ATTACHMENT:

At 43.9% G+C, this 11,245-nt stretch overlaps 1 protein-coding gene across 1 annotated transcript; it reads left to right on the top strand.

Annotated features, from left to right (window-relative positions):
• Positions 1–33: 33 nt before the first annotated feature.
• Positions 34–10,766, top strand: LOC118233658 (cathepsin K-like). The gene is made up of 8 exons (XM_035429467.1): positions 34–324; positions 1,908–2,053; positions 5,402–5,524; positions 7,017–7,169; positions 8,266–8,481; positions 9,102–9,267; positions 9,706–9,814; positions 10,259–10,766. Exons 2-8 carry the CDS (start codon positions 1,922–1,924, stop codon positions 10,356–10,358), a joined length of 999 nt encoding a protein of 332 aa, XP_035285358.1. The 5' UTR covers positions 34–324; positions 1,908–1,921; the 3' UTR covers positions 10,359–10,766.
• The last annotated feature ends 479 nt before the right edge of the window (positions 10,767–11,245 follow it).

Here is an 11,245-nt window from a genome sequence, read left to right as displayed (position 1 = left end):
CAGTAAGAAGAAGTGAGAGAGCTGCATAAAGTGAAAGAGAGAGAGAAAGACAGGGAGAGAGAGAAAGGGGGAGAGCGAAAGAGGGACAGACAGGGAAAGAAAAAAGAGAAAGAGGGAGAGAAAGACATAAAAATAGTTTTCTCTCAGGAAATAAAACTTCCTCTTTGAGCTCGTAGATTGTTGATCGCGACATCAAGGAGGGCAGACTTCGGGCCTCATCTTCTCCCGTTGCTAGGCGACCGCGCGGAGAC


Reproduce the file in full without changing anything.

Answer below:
At 43.9% G+C, this 11,245-nt stretch overlaps 1 protein-coding gene across 1 annotated transcript; it reads left to right on the top strand.

Annotated features, from left to right (window-relative positions):
• Positions 1–33: 33 nt before the first annotated feature.
• Positions 34–10,766, top strand: LOC118233658 (cathepsin K-like). The gene is made up of 8 exons (XM_035429467.1): positions 34–324; positions 1,908–2,053; positions 5,402–5,524; positions 7,017–7,169; positions 8,266–8,481; positions 9,102–9,267; positions 9,706–9,814; positions 10,259–10,766. Exons 2-8 carry the CDS (start codon positions 1,922–1,924, stop codon positions 10,356–10,358), a joined length of 999 nt encoding a protein of 332 aa, XP_035285358.1. The 5' UTR covers positions 34–324; positions 1,908–1,921; the 3' UTR covers positions 10,359–10,766.
• The last annotated feature ends 479 nt before the right edge of the window (positions 10,767–11,245 follow it).

Here is an 11,245-nt window from a genome sequence, read left to right as displayed (position 1 = left end):
CAGTAAGAAGAAGTGAGAGAGCTGCATAAAGTGAAAGAGAGAGAGAAAGACAGGGAGAGAGAGAAAGGGGGAGAGCGAAAGAGGGACAGACAGGGAAAGAAAAAAGAGAAAGAGGGAGAGAAAGACATAAAAATAGTTTTCTCTCAGGAAATAAAACTTCCTCTTTGAGCTCGTAGATTGTTGATCGCGACATCAAGGAGGGCAGACTTCGGGCCTCATCTTCTCCCGTTGCTAGGCGACCGCGCGGAGAC